John W. Gardner, Secretary of Health, Education and Welfare, Appellant, v. Estelle R. Mitchell, Appellee, 391 F.2d 582 (5th Cir. 1968)

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U.S. Court of Appeals for the Fifth Circuit - 391 F.2d 582 (5th Cir. 1968) March 18, 1968

Kathryn H. Baldwin, Jack H. Weiner, William Kanter, Attys., Dept. of Justice, Carl Eardley, Acting Asst. Atty. Gen., Charles L. Goodson, U. S. Atty., Washington, D. C., for appellant.

John E. Sacker, Jr., Marie Leachman, Atlanta, Ga., for appellee.

Before WISDOM, BELL and DYER, Circuit Judges.


This appeal involves the award of fees to attorneys representing Mrs. Mitchell who claimed disability benefits under the Social Security Act. 42 U.S.C.A. §§ 416(i) and 423(a). The District Court reversed the denial of the claim by the Secretary and awarded relief. There was no appeal. The Court then awarded a fee of $2,130.60 to counsel. This amount represented fifty per cent of the recovery and was the amount claimed under a contingent fee contract entered into shortly after the entry of judgment for claimant in the District Court.

The District Court considered the entire record and all circumstances, including the contingent fee contract, as the basis for the award. The attorneys offered records showing that they devoted a total of 193 hours to representing claimant; 146 hours on the administrative level, and 47 hours in the District Court. They offered the case of Robinson v. Celebrezze, 1965, W.D.S.C., 248 F. Supp. 149, as authority for awarding a fee of fifty per cent of the recovery. That case has now been reversed on the ground that the lower court was without jurisdiction to award fees for services at the administrative level. See Robinson v. Gardner, 4 Cir., 1967, 374 F.2d 949.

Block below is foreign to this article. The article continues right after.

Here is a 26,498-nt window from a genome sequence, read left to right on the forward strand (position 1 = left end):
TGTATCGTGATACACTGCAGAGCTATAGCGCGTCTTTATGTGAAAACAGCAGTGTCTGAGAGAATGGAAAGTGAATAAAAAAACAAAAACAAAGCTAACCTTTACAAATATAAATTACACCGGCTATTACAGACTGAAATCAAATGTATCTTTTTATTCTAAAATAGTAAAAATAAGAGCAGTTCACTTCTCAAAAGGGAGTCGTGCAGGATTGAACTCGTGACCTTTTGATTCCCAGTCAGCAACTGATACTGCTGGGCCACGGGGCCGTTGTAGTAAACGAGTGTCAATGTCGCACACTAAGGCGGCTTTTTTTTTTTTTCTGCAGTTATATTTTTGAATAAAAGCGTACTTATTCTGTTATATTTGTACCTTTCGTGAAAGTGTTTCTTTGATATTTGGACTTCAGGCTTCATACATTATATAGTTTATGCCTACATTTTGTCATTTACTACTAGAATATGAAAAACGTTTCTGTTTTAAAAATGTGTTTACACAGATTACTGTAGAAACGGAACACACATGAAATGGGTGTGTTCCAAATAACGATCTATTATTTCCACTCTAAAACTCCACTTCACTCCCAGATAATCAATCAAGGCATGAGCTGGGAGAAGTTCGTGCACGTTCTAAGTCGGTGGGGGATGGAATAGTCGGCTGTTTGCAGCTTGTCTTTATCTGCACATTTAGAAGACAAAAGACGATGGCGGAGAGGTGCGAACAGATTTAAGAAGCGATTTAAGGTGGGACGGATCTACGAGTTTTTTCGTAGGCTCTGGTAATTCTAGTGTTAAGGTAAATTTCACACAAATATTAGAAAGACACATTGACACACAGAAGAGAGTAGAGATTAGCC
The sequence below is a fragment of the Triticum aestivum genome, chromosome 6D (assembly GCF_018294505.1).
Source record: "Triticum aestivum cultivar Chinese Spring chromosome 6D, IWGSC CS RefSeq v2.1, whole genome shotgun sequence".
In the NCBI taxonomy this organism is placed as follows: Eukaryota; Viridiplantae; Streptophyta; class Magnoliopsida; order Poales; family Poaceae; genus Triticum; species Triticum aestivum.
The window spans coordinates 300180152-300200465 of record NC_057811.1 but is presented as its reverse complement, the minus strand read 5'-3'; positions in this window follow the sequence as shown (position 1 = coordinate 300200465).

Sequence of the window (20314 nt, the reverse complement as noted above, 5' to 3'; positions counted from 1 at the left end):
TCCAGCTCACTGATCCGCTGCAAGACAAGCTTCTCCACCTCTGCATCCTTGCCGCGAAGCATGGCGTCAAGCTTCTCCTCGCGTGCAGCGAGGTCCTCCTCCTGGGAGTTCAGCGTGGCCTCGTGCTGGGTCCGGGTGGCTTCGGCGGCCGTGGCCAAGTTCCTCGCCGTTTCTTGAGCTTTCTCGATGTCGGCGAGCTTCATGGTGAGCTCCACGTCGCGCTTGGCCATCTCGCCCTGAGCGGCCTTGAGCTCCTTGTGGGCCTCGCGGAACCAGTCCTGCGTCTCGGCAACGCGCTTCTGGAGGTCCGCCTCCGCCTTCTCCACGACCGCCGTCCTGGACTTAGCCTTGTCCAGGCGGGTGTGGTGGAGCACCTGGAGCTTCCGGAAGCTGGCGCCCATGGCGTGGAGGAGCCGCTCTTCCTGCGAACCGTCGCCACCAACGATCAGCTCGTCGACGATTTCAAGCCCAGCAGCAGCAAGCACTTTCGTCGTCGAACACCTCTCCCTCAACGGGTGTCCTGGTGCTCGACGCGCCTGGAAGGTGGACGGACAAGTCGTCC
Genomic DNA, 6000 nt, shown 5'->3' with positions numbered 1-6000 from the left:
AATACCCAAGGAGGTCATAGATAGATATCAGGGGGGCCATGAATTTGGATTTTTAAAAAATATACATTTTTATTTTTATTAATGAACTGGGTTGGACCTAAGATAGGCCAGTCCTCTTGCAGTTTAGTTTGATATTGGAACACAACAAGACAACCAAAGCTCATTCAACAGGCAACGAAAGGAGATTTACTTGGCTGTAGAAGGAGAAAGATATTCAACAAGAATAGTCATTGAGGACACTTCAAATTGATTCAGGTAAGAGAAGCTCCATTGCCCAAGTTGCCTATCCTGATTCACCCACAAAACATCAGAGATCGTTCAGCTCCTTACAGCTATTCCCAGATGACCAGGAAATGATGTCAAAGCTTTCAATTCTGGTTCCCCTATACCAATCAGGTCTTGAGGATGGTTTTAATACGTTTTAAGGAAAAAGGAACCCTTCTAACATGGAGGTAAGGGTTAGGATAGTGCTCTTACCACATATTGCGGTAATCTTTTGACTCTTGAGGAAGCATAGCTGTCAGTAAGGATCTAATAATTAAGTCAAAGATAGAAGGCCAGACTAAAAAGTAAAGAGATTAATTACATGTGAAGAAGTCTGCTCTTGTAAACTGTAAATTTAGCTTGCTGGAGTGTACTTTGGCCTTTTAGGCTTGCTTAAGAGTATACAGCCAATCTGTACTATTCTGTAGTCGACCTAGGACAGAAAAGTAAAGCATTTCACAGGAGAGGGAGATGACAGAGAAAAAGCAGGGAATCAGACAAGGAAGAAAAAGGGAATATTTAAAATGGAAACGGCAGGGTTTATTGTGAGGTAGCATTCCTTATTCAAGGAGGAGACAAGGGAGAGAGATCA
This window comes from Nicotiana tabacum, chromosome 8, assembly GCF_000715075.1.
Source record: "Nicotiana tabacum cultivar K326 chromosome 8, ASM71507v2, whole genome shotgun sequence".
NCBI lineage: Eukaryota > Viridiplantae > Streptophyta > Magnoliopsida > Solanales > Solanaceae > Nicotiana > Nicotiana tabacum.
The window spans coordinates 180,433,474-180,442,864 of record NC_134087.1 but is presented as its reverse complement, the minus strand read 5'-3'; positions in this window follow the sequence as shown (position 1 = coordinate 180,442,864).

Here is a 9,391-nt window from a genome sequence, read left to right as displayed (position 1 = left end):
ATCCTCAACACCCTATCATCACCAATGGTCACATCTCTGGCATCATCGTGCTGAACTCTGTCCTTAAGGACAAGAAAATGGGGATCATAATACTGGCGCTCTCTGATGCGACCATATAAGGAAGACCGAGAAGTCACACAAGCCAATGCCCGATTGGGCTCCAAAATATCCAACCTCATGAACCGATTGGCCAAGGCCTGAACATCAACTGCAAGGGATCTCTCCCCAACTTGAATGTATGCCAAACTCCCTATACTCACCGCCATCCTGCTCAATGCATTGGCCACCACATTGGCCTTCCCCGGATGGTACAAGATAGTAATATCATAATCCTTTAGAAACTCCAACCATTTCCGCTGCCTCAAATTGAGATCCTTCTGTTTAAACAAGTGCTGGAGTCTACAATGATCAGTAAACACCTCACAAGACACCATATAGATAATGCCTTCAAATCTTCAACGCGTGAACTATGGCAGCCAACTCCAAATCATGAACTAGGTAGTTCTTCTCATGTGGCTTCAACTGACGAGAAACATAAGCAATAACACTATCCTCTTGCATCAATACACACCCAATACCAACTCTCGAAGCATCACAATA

The District Court was aware of the mandate of Congress, 42 U.S.C.A. § 406(b) (1), that a fee of no more than twenty five per cent may now be awarded by the court in a case of this kind. That statute, however, is not retroactive to this case although it may, of course, be considered as a factor or guide in arriving at a reasonable fee.

Our first impression was that the fee was awarded for services both in the court and on the administrative level. See Robinson v. Gardner, supra; Gardner v. Menendez, 1 Cir., 1967, 373 F.2d 488; Chernock v. Gardner, 3 Cir., 1966, 360 F.2d 257 which hold that a court is without jurisdiction to award fees for professional representation in the administrative proceedings.

On oral argument counsel stipulated that the fee awarded was for services rendered in the District Court only. This being the case, we hold that the District Court exceeded its discretion in awarding a fee in such an amount for the services entailed in the District Court. The case must be reversed so that the District Court may consider the question anew. See Celebrezze v. Sparks, 5 Cir., 1965, 342 F.2d 286, where we said that the power of the court to fix and allow reasonable attorney's fees "* * * may well protect indigent claimants from oppressive and improvident arrangements."

Reversed and remanded for further proceedings not inconsistent herewith.